This year, the Society of Children’s Book Writers and Illustrators ended the Tomie DePaolo award and replaced it with the Narrative Art Award. The rules are simple- you submit three illustrations that convey a cohesive story in the theme of mystery. You could choose either PB in color or Middle Grade in black and white.
Mystery and science intrigue me, so I chose MG. I’d like to share some of my process here:
First Illustration for the Narrative Art Contest, Stolen, Denise M. Cassano
First I made numerous thumbnails with different stories and perspectives. I kept thinking about a 12 year old female being the hero. She faces a scientist who (we find out in image 2) is experimenting on animals. She must recover a magic egg and return it to its mother. It has mystical qualities and is quite valuable.
Second Illustration for the SCBWI Narrative Art Contest, Conflict, Denise M. Cassano
This image asks more questions than it answers, which I think is the point of an illustration. I make sure that it can be interpreted from different perspectives, based on who is looking at it., I also include small details, that if you look carefully, may change the story you bring to the picture.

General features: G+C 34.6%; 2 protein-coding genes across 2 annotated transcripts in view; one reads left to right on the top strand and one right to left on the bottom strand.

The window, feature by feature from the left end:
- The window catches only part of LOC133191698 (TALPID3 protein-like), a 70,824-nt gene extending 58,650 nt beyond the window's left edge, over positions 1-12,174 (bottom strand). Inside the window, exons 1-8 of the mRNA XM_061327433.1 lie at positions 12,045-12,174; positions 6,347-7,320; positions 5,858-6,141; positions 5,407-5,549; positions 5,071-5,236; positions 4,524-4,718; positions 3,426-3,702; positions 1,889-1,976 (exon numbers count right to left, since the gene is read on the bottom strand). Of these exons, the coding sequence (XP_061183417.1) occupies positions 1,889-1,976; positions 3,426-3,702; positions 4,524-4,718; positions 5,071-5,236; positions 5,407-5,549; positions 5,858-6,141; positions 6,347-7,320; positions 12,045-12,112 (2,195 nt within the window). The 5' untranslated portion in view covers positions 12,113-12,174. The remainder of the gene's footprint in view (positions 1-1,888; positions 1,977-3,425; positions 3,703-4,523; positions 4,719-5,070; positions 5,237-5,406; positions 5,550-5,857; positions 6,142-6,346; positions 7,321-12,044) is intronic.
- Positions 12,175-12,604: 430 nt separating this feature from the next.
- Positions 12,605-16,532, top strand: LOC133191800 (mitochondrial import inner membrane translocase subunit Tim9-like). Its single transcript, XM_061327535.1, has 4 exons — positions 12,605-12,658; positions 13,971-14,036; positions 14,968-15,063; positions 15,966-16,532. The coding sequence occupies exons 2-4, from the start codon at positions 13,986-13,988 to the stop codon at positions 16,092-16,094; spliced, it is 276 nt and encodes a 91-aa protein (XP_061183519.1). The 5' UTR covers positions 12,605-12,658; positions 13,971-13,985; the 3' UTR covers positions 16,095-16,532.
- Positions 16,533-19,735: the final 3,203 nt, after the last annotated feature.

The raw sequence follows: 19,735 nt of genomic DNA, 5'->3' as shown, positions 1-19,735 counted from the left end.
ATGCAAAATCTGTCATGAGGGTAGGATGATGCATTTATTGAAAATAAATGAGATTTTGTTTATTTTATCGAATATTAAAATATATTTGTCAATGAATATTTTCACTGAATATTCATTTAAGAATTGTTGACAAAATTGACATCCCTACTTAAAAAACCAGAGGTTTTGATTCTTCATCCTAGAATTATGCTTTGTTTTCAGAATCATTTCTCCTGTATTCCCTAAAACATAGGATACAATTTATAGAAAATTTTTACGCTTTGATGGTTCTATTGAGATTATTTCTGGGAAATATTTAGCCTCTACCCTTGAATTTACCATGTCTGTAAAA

I follow up the first image with a scene of conflict. I purposely lowered the camera perspective, which makes the image unstable. This technique is appropriate when you want to show action and urgency. We also see the villain from the back, and he is somewhat obscured in darkness. This brings the focal point to the MC running away.
In the last image I show how the story is resolved by egg being returned to its rightful owner. I also include some imagery that lends itself to a more elaborate narrative. These images are not meant to tell the whole story- just a sequenced part of it.
Find out more about How to Use Narrative Art to Tell a Story in my 5 part series. You may also want to check out the Society of Children’s Book Writers and Illustrators.
Third Illustration for the SCBWI Narrative Art Contest, Nest, Denise M. Cassano
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